History of Florence and of the Affairs of Italy eBook

This eBook from the Gutenberg Project consists of approximately 552 pages of information about History of Florence and of the Affairs of Italy.

The house of Lapo being burnt, as mischief begins with difficulty but easily increases, many other houses, either through public hatred, or private malice, shared the same fate; and the rioters, that they might have companions more eager than themselves to assist them in their work of plunder, broke open the public prisons, and then sacked the monastery of the Agnoli and the convent of S. Spirito, whither many citizens had taken their most valuable goods for safety.  Nor would the public chambers have escaped these destroyers’ hands, except out of reverence for one of the Signors, who on horseback, and followed by many citizens in arms, opposed the rage of the mob.


Contrary measures adopted by the magistrates to effect a pacification—­Luigi Guicciardini the Gonfalonier entreats the magistrates of the Arts to endeavor to pacify the people—­Serious riot caused by the plebeians—­The woolen Art—­The plebeians assemble—­The speech of a seditious plebeian—­Their resolution thereupon—­The Signory discover the designs of the plebeians—­Measures adopted to counteract them.

This popular fury being abated by the authority of the Signors and the approach of night, on the following day, the Balia relieved the admonished, on condition that they should not for three years be capable of holding any magistracy.  They annulled the laws made by the Guelphs to the prejudice of the citizens; declared Lapo da Castiglionchio and his companions, rebels, and with them many others, who were the objects of universal detestation.  After these resolutions, the new Signory were drawn for, and Luigi Guicciardini appointed Gonfalonier, which gave hope that the tumults would soon be appeased; for everyone thought them to be peaceable men and lovers of order.  Still the shops were not opened, nor did the citizens lay down their arms, but continued to patrol the city in great numbers; so that the Signory did not assume the magistracy with the usual pomp, but merely assembled within the palace, omitting all ceremony.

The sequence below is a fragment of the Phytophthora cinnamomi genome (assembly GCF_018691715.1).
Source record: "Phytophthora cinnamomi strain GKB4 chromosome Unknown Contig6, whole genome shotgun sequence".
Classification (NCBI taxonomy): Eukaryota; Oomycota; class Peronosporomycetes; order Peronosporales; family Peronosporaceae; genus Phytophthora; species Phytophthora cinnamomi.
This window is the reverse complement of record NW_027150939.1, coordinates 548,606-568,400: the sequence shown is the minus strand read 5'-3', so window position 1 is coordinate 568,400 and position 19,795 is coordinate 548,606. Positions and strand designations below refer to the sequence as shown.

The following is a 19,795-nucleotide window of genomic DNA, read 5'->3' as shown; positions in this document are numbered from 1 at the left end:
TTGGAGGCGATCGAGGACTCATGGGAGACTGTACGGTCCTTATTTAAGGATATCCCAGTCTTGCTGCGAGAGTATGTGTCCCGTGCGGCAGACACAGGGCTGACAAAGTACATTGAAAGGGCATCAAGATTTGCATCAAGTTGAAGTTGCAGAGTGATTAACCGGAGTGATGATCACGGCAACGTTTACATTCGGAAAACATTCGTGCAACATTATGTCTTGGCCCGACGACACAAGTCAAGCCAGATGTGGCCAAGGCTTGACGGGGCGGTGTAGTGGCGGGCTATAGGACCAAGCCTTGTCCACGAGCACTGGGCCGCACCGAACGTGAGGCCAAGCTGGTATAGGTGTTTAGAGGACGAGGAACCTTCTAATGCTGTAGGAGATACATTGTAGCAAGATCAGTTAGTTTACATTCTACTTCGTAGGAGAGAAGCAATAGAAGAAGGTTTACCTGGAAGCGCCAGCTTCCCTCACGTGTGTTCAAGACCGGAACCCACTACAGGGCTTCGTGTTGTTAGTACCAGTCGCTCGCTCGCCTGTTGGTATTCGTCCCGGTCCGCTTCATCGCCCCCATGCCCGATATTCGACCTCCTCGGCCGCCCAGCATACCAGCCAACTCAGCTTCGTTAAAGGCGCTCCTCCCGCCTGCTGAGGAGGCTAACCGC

This Signory, considering nothing more advisable in the beginning of their magistracy than to restore peace, caused a relinquishment of arms; ordered the shops to be opened, and the strangers who had been called to their aid, to return to their homes.  They appointed guards in many parts of the city, so that if the admonished would only have remained quiet, order would soon have been re-established.  But they were not satisfied to wait three years for the recovery of their honours; so that to gratify them the Arts again met, and demanded of the Signory, that for the benefit and quiet of the city, they would ordain that no citizens should at any time, whether Signor, Colleague, Capitano di Parte, or Consul of any art whatever, be admonished as a Ghibelline; and further, that new ballots of the Guelphic party should be made, and the old ones burned.  These demands were at once acceded to, not only by the Signors, but by all the Councils; and thus it was hoped the tumults newly excited would be settled.

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History of Florence and of the Affairs of Italy from Project Gutenberg. Public domain.
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